How Much Protein Do We Really Need?

The role of protein in our bodies is both well understood and completely misunderstood. We’ve been told we should eat protein for building up our bodies, and high-protein, low-carb diets are the rage. Body builders and athletes drink protein drinks to supplement their muscle development, and protein powders get sprinkled liberally in everything from yogurt and granola to smoothies. But do we really know how much protein is good for us, and how best to obtain it?

Simply put, proteins are the building blocks of life. Every cell in the human body contains protein, and the basic structure of protein is a chain of amino acids. We need protein in our diet to help our body repair cells and make new ones. Protein is important for growth and development in children, teens, and pregnant women. Hair and nails are mostly made of protein, and our bodies use protein to make enzymes, hormones, and other body chemicals. Protein also is an important building block of bones, muscles, cartilage, skin and blood.

Along with fat and carbohydrates, protein is a “macronutrient,” meaning we need relatively large amounts of it. Vitamins and minerals, which are needed in only small quantities, are called “micronutrients.” But unlike fat and carbohydrates, the body does not store protein, and therefore has no reservoir to draw on when it needs a new supply.

How Protein Works in our Bodies

Protein foods are broken down into amino acids during digestion. We need amino acids in large enough amounts to maintain good health. They are found in animal sources such as meats, milk, fish, and eggs. They are also found in plant sources such as soy, beans, legumes, nut butters, and some grains (such as wheat germ and quinoa). You do not need to eat animal products to get all the protein you need in your diet. And contrary to the myth that extra protein builds more muscle, the only way to build muscle is through exercise — extra protein doesn’t give you extra strength.

There are three types of amino acids: Essential amino acids cannot be made by the body and must be supplied by food. They do not need to be eaten at one meal–the balance over the whole day is more important. Nonessential amino acids are made by the body from essential amino acids or in the normal breakdown of proteins. Conditional amino acids are needed in times of illness and stress.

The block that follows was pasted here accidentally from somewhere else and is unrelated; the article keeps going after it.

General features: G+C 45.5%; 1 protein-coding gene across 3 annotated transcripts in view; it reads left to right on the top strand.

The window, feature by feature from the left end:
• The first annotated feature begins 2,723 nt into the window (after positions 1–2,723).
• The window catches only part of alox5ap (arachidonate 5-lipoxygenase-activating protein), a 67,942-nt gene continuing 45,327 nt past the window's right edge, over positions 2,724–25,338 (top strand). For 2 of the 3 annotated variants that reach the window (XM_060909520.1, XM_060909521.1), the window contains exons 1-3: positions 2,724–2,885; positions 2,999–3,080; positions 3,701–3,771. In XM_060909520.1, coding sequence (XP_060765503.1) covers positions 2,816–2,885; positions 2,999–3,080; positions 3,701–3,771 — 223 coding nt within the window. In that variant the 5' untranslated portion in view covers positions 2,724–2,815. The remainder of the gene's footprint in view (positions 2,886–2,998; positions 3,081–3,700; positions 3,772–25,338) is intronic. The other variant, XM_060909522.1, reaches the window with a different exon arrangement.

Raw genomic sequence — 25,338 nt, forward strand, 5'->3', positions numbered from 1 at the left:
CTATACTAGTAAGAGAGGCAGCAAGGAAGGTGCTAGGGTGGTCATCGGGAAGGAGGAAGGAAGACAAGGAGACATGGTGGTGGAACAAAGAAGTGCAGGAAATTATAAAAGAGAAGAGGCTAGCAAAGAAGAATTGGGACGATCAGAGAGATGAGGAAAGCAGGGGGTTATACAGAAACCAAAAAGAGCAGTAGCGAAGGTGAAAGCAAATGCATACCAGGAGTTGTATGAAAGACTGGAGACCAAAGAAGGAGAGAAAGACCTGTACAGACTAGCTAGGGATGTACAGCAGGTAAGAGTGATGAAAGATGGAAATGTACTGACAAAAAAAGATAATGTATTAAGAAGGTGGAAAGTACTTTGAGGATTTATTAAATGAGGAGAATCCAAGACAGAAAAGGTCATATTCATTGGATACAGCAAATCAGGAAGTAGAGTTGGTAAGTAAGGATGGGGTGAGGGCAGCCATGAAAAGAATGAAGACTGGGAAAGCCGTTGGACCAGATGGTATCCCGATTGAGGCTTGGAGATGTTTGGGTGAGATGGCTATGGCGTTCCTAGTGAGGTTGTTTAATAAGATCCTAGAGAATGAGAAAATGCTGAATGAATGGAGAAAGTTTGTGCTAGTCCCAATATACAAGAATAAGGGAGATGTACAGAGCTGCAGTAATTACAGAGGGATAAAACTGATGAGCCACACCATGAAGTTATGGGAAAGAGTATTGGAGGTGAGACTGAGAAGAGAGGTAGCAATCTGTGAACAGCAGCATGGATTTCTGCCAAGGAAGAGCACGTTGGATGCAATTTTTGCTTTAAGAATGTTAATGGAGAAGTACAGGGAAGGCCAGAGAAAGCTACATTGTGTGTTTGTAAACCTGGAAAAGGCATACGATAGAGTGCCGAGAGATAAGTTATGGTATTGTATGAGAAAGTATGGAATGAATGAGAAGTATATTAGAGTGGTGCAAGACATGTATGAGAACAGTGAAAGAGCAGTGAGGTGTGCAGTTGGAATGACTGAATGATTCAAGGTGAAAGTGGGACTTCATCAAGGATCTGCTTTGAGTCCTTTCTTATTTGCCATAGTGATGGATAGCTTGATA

When people eat lots of protein but few carbohydrates, their metabolisms change into a state called ketosis, which means the body converts from burning carbs for fuel to burning its own fat. When fat is broken down, small bits of carbon called ketones are released into the bloodstream as energy sources. Ketosis, which also occurs in diabetes, tends to suppress appetite, causing people to eat less, and it also increases the body’s elimination of fluids through urine, resulting in a loss of water weight.

The amount of protein we need depends on our overall calorie needs. The daily recommended intake of protein for healthy adults is 10 percent to 35 percent of our total calorie needs. For example, a person on a 2,000-calorie diet could eat 100 grams of protein, which would supply 20 percent of their total daily calories.

One ounce (30 grams) of most protein-rich foods contains 7 grams of protein. An ounce (30 grams) equals an ounce of meat, fish or poultry; one large egg; half a cup of cooked beans or lentils; a tablespoon of peanut butter; or a quarter cup of tofu. Low-fat dairy is also a good source of protein, and whole grains contain more protein than refined or “white” products. Other good sources of protein include:

• Turkey or chicken with the skin removed, or bison (also called buffalo meat)
• Lean cuts of beef or pork, such as round, top sirloin, or tenderloin (trim away any visible fat)
• Fish or shellfish
• Pinto beans, black beans, kidney beans, lentils, split peas, or garbanzo beans
• Nuts and seeds, including almonds, hazelnuts, mixed nuts, peanuts, peanut butter, sunflower seeds, or walnuts (Nuts are high in fat so be mindful of portion sizes. Eating calories in excess of your needs may lead to weight gain.)
• Tofu, tempeh, and other soy protein products
• Low-fat dairy products

Additionally, the type of protein we eat plays a role in successful weight loss and in our overall health. Consumption of large quantities of processed meats such as hot dogs, sausages, and deli meats have been linked to increased risk of type 2 diabetes, cardiovascular disease and colorectal cancer.

There are other potential risks: The body produces ammonia when it breaks down protein. No one knows the long-term risks of higher levels of ammonia in the body. Also, there is evidence that people who eat high-protein diets typically excrete excess calcium in their urine. Researchers believe that is to counteract an increase in acids caused by protein consumption (calcium buffers, or neutralizes, acids). Too much calcium loss could lead to osteoporosis down the road.

Carbohydrate foods are important, including fruits and vegetables, which are the best sources for vitamins, fiber, and antioxidants — nutrients that help prevent disease. By contrast, animal foods that are high in protein are usually also high in saturated fats, which increase the risk for heart disease, stroke, diabetes, and several types of cancer.

So as is usually the case with diets and our health, understanding how the things we put into our bodies affect our overall health makes good sense. Eating the proper amount of protein is a good thing, but too much of a good thing can become a problem.


Be sure to check out the CBIA Healthy Connections wellness program at your company’s next renewal. It’s free as part of your participation in CBIA Health Connections!